Country Life 10-Mar-2021

Published by TI Media Limited Country Life, the quintessential English magazine, is undoubtedly one of the biggest and instantly recognisable brands in the UK today. It has a unique core mix of contemporary country-related editorial and top end property advertising. Editorially, the magazine comments in-depth on a wide variety of subjects, such as architecture, the arts, gardens and gardening, travel, the countryside, field-sports and wildlife. With renowned columnists and superb photography Country Life delivers the very best of British life every week.

United Kingdom
Future Publishing Ltd
4,85 €(IVA inc.)
151,54 €(IVA inc.)
51 Números

en aquest número

2 min.
taking jokes seriously

WHATEVER you think of the Bash Street Kids, the timing is inspired. This October, the stately neo-Classical Arts venue of Somerset House in London will hold an exhibition called ‘Beano: the Art of Breaking the Rules’. Founded in 1938 and now past its 400th edition, The Beano is being celebrated by avant-garde artists whose controversial stance is unlikely to make the anarchic comic seem more genteel. But after what has seemed a whole year of Lent, we need a laugh. In this issue, Country Life raises a glass to the great Norman Thelwell, who was so much more than small girls on fat ponies (page 60). To him, it was the ‘ability to laugh which does as much as anything to distinguish Homo sapiens from the rest of animal creation. Satire…

3 min.
singing for their supper

THIS year’s summer solstice will certainly be memorable. Not only will June 21 be our longest day, but, if all goes to plan, we’ll be free to enjoy it. The delirium of those thousands of neo-druids in white robes at Stonehenge will be nothing compared with that of the men in white dinner jackets, probably with shorter beards, holding picnic hampers and floral-clad companions. In short, country-house opera will return with bells on. Festival organisers have been busy planning how to make this season count and the results are intriguing. Longborough Festival Opera in Gloucestershire (above, June 1–August 3) will stage three productions in a circus big top, for which it is building an acoustically clever wooden auditorium. Seats will be grouped in twos and fours and the tent’s sides are…

1 min.
vexing wagner

The musical dramas of Richard Wagner are of such scope and complexity that, in 1872–76, he built his own opera house to accommodate them. Conductors need to be highly muscular individuals and his music eventually brought about a revolution in orchestral composition that is arguably still reverberating. A large orchestra makes performances in the time of Covid tricky-in fact, ‘one should avoid Wagner at all costs,' quips Grange's Mr . a are persevering. Longborough, despite bringing in a big top, Die Walküre simply won't fit; it will be a concert production in the main theatre instead. Similarly, the Glyndebourne's Tristan und Isolde will be a ‘semi-staged concert'.…

1 min.
spot the toad

ABOUT this time of year, some of us become quite preoccupied with the ability (or lack thereof) of toads to cross roads safely (Country Mouse, March 3). But the collision of cars and migratory crossings are not the only problem these amphibians face. In their Cumbrian stronghold, the habitats of rare natterjack toads (left) have diminished by 75% in the past century, because more and more plants are growing on the sand dunes where they live, making breeding difficult. Volunteers are now sought to survey the creatures at 23 sites across the Cumbrian coast between April and August, as part of a project organised by Amphibian and Reptile Conservation. For information, contact Yvette Martin (…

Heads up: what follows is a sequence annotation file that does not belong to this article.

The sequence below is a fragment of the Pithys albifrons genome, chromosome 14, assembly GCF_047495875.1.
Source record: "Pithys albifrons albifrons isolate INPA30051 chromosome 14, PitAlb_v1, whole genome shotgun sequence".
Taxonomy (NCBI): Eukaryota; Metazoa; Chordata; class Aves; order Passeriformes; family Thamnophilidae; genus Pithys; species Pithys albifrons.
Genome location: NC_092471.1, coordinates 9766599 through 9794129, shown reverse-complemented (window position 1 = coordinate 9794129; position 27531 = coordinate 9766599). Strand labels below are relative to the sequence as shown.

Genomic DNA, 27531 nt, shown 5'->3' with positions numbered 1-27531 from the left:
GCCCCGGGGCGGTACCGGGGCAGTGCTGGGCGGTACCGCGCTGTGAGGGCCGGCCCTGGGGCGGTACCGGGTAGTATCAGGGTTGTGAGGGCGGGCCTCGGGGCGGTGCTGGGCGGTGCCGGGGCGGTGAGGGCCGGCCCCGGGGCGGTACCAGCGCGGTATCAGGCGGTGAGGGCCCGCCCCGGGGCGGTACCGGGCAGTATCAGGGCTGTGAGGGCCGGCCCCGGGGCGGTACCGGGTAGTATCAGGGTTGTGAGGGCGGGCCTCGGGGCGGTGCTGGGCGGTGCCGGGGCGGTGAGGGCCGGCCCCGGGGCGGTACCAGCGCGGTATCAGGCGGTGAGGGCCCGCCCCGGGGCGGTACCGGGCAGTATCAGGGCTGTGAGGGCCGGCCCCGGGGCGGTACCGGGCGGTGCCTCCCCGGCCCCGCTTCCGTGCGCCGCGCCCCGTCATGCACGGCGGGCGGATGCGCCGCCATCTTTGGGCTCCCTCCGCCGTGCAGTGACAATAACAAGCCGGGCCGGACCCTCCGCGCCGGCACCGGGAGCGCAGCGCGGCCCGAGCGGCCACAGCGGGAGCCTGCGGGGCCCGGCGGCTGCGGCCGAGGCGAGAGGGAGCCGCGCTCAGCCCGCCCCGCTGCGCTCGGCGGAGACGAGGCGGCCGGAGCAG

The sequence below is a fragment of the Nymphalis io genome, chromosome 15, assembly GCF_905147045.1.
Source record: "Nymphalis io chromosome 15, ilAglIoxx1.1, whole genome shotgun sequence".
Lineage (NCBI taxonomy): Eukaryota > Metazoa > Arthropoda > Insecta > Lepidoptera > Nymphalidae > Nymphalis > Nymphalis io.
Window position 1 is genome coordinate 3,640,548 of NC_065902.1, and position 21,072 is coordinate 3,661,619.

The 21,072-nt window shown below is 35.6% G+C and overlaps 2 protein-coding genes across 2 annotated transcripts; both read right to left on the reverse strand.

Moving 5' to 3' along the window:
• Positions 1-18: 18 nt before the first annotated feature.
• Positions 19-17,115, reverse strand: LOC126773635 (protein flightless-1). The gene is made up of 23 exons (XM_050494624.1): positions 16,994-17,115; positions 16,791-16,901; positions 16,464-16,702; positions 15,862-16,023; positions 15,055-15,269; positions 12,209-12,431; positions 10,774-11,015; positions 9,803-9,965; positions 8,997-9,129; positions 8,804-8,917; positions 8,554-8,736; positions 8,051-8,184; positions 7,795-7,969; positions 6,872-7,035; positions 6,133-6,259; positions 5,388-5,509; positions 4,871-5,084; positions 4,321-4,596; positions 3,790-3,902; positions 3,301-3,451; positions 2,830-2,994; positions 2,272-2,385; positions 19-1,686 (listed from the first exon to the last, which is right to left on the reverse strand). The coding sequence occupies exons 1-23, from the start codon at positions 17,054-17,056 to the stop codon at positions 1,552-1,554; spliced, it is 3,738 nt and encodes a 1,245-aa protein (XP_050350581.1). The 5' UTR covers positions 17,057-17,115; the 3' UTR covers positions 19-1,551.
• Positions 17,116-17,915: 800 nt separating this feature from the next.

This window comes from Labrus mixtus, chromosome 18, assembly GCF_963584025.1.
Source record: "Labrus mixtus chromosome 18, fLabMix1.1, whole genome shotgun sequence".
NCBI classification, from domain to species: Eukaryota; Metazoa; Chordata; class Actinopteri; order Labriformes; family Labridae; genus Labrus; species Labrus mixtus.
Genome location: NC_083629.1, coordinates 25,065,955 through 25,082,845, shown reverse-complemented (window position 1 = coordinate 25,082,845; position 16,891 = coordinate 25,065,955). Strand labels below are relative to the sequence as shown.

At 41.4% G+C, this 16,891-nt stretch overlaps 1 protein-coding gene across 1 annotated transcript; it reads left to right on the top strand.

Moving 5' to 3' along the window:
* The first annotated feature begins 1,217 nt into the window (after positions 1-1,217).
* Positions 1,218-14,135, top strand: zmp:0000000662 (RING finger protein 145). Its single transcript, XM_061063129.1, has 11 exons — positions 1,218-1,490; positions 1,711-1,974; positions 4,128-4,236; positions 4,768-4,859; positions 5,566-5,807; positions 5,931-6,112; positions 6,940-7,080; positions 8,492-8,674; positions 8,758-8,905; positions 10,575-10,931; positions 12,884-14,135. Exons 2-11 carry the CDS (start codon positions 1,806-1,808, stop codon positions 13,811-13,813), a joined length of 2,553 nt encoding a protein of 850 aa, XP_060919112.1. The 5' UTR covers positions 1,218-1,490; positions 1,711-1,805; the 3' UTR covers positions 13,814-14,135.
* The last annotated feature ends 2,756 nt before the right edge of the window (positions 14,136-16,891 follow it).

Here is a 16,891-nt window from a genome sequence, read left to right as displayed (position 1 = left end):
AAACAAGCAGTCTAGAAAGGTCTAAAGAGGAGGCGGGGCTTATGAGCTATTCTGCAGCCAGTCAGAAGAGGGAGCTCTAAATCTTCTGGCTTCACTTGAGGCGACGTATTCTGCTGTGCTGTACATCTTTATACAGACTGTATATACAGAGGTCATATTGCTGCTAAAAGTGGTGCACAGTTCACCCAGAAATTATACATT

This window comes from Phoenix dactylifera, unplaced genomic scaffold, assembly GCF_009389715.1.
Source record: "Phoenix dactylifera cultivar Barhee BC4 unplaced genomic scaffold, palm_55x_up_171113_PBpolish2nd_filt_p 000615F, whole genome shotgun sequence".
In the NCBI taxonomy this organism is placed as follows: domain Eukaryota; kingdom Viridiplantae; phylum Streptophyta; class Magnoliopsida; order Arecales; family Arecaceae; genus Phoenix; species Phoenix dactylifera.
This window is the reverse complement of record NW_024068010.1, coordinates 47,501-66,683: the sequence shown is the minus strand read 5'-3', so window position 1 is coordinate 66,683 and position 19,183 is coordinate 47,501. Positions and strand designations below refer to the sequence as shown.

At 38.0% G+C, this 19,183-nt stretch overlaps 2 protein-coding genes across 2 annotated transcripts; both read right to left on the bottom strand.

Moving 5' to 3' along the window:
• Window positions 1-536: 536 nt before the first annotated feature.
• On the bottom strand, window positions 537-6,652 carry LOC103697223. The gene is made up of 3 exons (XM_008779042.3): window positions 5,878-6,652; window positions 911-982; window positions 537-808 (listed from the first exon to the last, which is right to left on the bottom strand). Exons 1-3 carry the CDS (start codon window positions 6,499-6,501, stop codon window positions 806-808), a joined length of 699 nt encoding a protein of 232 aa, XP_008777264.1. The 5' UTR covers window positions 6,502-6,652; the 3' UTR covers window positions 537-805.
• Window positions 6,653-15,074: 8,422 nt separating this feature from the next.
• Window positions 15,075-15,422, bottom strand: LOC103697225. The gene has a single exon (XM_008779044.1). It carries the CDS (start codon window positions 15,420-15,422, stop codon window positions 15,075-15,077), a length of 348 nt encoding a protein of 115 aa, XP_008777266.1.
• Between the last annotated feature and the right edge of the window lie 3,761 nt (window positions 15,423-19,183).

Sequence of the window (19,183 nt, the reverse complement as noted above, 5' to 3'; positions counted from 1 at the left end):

1 min.
good week for

Fighting fit The Army is on a diet, as the MoD announces pies and pasties in packed lunches will be replaced with salads, wraps and wholemeal sandwiches Arts A further £400m will support theatres, museums, galleries and live-music venues, revealed Rishi Sunak last week; the sector's Covid Recovery Fund has so far supported 3,000 organisations Paint stripping Wall paintings of the 1880s, hidden for 70 years, have been uncovered at Shrewsbury Cathedral, currently being restored to its former glory Greener transport From September, E10 fuel-a cocktail that could cut CO2 emissions by 750,000 tons a year, the equivalent of taking 350,000 cars off the road-will be available at petrol stations Reclaiming the spare room Ikea will launch a Buy Back scheme for used home-office furniture Sister act A group of Irish nuns has become the latest entourage to jig about to…

1 min.
bad week for

Shiny apples The brown marmorated stink bug -which leaves marks on fruit and vegetables-has been spotted in both London and Surrey. If numbers increase, the pest could contaminate British wine Zoom fatigue Video meetings are more emotionally draining than those held face to face, says Stanford University, due to constantly checking how we look on camera, maintaining eye contact and interpreting body language A quiet place to study Hundreds of Exeter University students were evacuated from their halls last week so that a Second World War bomb could be detonated…